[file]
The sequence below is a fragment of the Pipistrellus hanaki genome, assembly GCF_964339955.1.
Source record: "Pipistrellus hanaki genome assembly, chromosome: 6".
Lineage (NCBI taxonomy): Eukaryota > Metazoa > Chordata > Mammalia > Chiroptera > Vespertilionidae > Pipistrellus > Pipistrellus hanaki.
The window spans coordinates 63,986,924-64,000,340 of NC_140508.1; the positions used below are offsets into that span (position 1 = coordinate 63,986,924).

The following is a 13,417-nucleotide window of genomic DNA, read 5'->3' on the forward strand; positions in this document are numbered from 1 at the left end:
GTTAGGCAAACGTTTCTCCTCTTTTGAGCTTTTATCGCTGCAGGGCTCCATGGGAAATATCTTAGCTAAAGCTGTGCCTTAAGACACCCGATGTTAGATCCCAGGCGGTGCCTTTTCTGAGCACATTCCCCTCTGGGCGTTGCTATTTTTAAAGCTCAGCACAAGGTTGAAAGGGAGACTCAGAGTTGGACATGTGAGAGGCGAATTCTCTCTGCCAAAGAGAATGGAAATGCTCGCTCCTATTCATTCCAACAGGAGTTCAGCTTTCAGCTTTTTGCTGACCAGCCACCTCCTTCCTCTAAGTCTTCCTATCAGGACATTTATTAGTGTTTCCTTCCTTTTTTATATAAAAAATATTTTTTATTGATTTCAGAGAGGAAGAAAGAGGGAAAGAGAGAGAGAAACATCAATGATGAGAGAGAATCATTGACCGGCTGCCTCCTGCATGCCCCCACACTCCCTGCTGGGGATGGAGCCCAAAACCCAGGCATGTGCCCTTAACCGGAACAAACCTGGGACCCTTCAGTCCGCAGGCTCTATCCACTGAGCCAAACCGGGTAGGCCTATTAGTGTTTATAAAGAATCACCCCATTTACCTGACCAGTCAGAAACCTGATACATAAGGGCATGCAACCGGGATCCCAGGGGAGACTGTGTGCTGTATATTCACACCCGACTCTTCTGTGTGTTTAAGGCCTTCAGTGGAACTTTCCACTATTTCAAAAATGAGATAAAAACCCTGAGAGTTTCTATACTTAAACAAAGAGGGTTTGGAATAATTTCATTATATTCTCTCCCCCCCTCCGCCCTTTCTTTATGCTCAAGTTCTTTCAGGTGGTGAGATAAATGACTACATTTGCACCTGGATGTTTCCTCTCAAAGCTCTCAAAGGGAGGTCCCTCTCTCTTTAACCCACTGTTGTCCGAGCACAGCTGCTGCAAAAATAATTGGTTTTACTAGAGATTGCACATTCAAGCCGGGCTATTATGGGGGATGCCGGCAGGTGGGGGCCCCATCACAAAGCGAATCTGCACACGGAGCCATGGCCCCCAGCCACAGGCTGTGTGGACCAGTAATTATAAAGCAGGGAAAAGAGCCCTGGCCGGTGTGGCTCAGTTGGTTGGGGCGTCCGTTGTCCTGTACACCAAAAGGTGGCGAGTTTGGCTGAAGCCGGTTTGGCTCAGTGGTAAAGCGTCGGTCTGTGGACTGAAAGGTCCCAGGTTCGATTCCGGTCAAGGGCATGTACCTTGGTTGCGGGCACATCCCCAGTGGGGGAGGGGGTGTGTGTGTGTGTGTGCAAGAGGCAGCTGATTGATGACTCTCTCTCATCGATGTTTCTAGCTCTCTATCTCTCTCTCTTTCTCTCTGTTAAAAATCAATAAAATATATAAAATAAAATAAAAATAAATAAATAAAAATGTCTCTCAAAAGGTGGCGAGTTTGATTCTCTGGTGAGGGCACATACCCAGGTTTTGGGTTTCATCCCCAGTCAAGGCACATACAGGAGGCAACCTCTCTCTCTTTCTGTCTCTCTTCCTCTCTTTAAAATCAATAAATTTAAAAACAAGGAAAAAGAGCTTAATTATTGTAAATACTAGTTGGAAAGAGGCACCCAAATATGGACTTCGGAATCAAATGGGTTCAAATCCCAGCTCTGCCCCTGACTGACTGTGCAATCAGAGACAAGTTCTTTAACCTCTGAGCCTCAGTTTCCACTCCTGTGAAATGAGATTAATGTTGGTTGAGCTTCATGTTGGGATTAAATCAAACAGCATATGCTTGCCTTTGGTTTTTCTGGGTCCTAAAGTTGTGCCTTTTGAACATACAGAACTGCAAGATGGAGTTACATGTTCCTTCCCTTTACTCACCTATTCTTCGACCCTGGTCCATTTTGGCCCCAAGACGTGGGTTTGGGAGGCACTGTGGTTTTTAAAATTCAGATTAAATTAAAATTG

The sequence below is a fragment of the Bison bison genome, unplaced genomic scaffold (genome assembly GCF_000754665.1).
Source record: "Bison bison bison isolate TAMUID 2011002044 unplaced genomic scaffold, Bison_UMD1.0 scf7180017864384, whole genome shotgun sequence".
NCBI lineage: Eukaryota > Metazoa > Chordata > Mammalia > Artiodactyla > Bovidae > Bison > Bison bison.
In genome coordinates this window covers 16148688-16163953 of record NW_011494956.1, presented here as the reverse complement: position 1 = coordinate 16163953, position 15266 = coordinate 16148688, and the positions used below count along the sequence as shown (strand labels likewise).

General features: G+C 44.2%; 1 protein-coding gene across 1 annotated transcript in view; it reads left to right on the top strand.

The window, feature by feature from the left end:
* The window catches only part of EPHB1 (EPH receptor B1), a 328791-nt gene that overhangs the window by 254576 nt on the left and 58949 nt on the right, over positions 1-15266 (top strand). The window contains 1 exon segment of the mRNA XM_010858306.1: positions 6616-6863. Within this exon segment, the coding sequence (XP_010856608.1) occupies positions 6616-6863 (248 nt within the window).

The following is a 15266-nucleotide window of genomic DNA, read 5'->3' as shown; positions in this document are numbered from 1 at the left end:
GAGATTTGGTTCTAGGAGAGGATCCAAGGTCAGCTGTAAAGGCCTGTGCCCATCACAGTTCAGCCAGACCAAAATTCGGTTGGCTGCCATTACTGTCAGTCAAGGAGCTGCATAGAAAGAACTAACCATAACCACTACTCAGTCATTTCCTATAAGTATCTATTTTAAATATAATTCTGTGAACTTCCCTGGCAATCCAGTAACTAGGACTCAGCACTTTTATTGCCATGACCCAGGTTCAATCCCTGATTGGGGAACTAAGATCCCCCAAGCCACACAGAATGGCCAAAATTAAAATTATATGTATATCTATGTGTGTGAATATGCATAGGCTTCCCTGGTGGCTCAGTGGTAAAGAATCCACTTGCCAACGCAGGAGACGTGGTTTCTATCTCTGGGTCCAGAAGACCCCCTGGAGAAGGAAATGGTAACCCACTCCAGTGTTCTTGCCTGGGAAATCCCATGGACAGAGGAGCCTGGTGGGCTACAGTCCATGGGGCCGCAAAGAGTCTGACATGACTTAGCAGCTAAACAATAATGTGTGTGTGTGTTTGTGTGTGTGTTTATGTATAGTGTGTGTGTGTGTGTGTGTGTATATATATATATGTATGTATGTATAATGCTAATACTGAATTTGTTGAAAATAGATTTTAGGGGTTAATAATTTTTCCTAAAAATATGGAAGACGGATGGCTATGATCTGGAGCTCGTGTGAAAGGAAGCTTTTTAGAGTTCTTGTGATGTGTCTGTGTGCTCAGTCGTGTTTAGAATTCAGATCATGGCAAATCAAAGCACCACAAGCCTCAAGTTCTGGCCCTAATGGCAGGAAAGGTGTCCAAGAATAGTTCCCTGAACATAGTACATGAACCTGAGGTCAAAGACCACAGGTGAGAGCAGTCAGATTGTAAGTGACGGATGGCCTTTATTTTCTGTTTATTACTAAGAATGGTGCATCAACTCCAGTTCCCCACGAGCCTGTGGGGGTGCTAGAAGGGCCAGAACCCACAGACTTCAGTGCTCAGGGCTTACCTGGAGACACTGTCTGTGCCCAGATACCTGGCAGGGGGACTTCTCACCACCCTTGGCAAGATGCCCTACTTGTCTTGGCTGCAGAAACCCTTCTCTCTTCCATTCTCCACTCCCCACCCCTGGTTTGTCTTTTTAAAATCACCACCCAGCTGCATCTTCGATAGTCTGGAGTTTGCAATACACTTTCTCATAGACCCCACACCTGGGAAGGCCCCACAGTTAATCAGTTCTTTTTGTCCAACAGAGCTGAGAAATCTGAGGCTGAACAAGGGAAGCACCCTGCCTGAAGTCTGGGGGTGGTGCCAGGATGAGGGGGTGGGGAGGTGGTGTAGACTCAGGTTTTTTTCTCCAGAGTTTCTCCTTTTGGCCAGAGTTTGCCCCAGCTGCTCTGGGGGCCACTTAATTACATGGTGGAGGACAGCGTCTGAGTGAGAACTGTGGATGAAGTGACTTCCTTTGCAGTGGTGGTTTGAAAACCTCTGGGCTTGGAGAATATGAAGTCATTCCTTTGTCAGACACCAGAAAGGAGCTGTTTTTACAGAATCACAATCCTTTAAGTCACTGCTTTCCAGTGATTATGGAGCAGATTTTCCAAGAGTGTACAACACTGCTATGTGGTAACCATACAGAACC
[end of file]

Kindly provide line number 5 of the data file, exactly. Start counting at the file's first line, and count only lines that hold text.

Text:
The following is a 13,417-nucleotide window of genomic DNA, read 5'->3' on the forward strand; positions in this document are numbered from 1 at the left end: